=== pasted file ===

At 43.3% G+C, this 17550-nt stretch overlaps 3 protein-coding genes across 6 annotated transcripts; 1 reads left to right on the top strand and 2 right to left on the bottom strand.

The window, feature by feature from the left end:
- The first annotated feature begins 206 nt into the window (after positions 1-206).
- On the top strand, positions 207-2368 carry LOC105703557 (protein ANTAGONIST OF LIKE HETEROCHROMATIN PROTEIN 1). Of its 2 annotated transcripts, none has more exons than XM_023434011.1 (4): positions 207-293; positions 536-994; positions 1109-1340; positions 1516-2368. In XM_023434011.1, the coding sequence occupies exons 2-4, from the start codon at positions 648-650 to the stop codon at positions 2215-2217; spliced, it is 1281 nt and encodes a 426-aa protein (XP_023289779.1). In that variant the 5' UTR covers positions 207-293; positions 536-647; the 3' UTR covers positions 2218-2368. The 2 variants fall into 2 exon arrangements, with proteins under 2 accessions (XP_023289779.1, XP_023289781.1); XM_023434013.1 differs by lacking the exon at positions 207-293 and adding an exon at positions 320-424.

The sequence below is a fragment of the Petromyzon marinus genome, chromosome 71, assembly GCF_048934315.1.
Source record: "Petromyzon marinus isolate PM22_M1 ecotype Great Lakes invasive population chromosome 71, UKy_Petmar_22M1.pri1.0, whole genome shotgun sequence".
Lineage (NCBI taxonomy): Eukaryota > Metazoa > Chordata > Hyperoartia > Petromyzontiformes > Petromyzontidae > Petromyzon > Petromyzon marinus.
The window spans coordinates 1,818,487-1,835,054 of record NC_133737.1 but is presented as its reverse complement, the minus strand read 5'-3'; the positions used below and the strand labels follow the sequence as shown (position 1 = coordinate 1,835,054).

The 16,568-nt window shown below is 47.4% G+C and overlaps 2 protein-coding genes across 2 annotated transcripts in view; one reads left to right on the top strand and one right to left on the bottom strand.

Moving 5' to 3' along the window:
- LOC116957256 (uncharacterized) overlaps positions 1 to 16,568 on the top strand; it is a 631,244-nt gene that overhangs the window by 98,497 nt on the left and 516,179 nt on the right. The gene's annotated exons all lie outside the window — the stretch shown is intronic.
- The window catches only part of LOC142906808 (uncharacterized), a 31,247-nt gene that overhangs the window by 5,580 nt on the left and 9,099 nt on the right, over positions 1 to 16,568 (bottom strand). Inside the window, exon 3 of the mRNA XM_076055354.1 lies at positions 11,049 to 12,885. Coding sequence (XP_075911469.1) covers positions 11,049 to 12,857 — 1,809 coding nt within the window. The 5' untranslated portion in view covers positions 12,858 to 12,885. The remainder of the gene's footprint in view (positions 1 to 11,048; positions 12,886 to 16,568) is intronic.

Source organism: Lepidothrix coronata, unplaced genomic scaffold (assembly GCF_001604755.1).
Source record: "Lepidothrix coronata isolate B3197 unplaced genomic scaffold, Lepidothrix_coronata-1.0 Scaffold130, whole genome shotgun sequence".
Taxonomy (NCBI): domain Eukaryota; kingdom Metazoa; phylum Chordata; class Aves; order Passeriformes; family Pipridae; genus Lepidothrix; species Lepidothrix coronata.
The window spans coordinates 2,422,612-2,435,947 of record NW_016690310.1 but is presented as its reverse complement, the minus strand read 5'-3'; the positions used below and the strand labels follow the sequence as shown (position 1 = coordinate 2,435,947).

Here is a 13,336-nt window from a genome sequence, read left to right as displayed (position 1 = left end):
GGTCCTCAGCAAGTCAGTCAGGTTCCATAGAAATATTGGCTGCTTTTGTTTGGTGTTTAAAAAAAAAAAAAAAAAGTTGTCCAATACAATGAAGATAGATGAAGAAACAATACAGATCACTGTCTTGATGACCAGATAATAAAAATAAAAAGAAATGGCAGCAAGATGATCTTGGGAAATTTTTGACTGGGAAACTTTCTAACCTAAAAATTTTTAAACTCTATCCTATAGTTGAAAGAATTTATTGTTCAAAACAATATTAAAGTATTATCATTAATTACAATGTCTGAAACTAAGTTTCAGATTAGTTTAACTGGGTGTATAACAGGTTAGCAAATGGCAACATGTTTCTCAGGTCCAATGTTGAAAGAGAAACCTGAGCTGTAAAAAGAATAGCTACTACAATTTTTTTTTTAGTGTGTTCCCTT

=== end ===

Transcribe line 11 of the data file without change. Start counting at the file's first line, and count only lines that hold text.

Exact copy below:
- LOC116957256 (uncharacterized) overlaps positions 1 to 16,568 on the top strand; it is a 631,244-nt gene that overhangs the window by 98,497 nt on the left and 516,179 nt on the right. The gene's annotated exons all lie outside the window — the stretch shown is intronic.